Finding Database Indexes: “They’re coming outta the walls! They’re coming outta the goddamn walls!”

As someone who deals with SQL Server replication “on the regs” I’m no stranger to replication snapshots. Dealing with snapshots (wanted or otherwise) means I’m probably going to need to re-apply indexes once it’s finished. I can’t actually do that unless I know what indexes exist for a given set of tables (or even views) unless I script them out ahead of time.

The thing is: just how many indexes do I actually have? Even if you’re not having to deal with stripping them off and/or putting them back, even just knowing what your index situation is can be mighty helpful. So strap in, enjoy the “Aliens” quotes, and read about my favorite script in today’s contribution to #tsql2sday which was hosted by Bert Wagner.

“Yo! Stop your grinnin’, and drop your linen! Found ’em!”

The premise is simple: it will generate a series of DROP and then CREATE INDEX commands for every index. The process is a little more complex in practice, but at a high level it:

  1. Creates a special schema to house a temporary object,
  2. Creates a special stored procedure to run the code,
  3. Calls said stored procedure,
  4. Generates a bunch of PRINT statements that serve as the output (along with new line support for readability),
  5. Cleans up the stored procedure it generated,
  6. And finally deletes the schema it created.

Nifty.

I can’t take all the credit (or even much credit) for this script: I found it ages ago over on SQL Server Central’s Script’s repository, and it was an already modified version of a script that was written and posted on the SQL Solace blog way back in 2010. I’ve made a few small tweaks to it (mostly formatting related) but otherwise it’s mostly unchanged. I love it though, and it’s served me well through the years. Here’s my version of it:

“Every meal’s a banquet. Every paycheck a fortune! Every formation’s a parade!”

Here’s the thing: while I rely on this script to generate my indexes for my replicas, I can use this script for almost everything related to every index in a database.  The script itself is very useful for when you need to script them out, sure… but I like to run it from time to time on my databases to get a pulse check of just how many indexes exist. After all, no indexes are (usually) bad, and too many can be just as bad. But you don’t know what you don’t know, as they say, so even if you don’t plan on actually doing anything with indexes, just having this in your hip pocket is good. From here, once you get a check of what’s there, maybe you could use an index usage script to find ones to drop, assuming you have a lot.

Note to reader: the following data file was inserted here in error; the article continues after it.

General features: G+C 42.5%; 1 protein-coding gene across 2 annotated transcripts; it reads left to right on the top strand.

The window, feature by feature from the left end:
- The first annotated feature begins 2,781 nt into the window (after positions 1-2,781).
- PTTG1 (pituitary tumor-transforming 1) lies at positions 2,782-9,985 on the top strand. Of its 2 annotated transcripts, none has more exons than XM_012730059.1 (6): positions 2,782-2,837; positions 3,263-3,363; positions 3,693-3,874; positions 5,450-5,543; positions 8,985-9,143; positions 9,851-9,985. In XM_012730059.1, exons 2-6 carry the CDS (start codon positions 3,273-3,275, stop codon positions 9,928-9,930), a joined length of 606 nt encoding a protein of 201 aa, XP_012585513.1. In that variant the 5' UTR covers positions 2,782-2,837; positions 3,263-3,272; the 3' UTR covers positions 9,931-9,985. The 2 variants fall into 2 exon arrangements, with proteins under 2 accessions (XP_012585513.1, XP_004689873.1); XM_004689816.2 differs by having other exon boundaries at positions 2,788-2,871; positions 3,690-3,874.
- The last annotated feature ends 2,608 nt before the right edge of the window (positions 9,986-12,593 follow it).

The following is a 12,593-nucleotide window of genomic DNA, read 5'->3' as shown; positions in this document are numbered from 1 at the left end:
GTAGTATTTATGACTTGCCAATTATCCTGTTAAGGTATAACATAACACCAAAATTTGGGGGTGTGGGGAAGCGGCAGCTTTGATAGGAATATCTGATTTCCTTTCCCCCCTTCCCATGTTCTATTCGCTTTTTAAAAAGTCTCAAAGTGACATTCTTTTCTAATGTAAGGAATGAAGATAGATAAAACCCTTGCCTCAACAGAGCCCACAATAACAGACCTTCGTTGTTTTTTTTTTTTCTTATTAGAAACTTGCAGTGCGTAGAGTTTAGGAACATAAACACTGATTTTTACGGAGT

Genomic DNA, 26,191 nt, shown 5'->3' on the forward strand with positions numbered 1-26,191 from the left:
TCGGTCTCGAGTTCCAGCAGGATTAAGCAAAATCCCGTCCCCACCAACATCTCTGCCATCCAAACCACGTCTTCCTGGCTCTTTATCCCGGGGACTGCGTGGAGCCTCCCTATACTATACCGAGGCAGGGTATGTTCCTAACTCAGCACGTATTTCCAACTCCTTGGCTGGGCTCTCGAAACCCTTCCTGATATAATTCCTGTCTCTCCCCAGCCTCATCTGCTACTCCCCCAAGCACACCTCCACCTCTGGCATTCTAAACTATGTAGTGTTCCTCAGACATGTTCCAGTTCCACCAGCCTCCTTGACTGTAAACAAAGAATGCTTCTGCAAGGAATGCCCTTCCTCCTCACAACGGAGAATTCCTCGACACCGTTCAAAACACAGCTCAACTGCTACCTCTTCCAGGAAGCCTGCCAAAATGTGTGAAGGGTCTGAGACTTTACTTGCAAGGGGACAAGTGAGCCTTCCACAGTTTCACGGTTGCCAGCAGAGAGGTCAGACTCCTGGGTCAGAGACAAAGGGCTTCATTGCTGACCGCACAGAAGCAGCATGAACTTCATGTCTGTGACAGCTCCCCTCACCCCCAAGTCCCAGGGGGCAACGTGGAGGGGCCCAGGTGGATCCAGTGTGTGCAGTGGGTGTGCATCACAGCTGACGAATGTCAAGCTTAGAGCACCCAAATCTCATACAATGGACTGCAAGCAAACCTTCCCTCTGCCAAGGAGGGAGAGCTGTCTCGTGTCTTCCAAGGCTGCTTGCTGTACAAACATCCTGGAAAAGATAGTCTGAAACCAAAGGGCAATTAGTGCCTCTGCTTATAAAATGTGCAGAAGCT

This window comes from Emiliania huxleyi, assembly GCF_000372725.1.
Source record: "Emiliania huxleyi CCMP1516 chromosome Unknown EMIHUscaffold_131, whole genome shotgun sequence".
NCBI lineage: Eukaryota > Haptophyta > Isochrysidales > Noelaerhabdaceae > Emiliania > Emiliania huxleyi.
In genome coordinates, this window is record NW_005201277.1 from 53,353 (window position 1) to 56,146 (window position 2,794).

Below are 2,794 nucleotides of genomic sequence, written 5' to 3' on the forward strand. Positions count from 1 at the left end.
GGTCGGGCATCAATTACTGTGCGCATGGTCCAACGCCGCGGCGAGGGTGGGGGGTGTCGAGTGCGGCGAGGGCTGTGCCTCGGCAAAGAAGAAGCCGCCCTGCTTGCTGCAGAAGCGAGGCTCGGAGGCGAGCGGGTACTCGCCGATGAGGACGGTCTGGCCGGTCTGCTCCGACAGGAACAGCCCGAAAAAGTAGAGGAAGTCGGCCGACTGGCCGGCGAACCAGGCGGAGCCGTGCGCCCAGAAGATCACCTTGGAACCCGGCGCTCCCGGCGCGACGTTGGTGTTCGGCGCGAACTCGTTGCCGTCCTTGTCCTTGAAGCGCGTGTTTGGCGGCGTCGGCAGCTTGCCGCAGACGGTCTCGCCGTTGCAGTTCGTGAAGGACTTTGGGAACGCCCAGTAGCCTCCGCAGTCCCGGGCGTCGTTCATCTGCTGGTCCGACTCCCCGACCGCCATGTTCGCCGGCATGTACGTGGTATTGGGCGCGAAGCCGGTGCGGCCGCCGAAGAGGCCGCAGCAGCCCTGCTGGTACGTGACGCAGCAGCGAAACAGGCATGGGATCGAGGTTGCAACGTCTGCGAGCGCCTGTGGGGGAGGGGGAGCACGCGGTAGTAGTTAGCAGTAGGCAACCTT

Oh, and what if you wanted to take a backup of just your index creation scripts? Same thing: you could schedule this to run, and I bet without too much modification, have it write the results to a table. That way, if indexes are changed or dropped, you can easily get them back to where they were.

“I like to keep this handy. For close encounters.” (Bonus PowerShell)

Of course, sometimes I need to move quick or add in some additional info in a hurry for times like that, I still rely on PowerShell. While you can’t easily get an automation “DROP INDEX” statement like the T-SQL above does, if you want to quickly script out all your indexes in a database, you can do so with just a few lines:

For this to work you’ll need to SQL Server PowerShell module from the PowerShell gallery, and replace “servername” with your server’s host name, “instance” with the name of your instance (or “default” if it’s a default/unnamed instance), and the name of your database in place of “databasename.” This will just output to the screen, but piping the results to something Out-File will work well too.

 

2 thoughts on “Finding Database Indexes: “They’re coming outta the walls! They’re coming outta the goddamn walls!”

  1. Pingback: T-SQL Tuesday #104 Roundup – SQL with Bert

Leave a Reply

Your email address will not be published. Required fields are marked *

This site uses Akismet to reduce spam. Learn how your comment data is processed.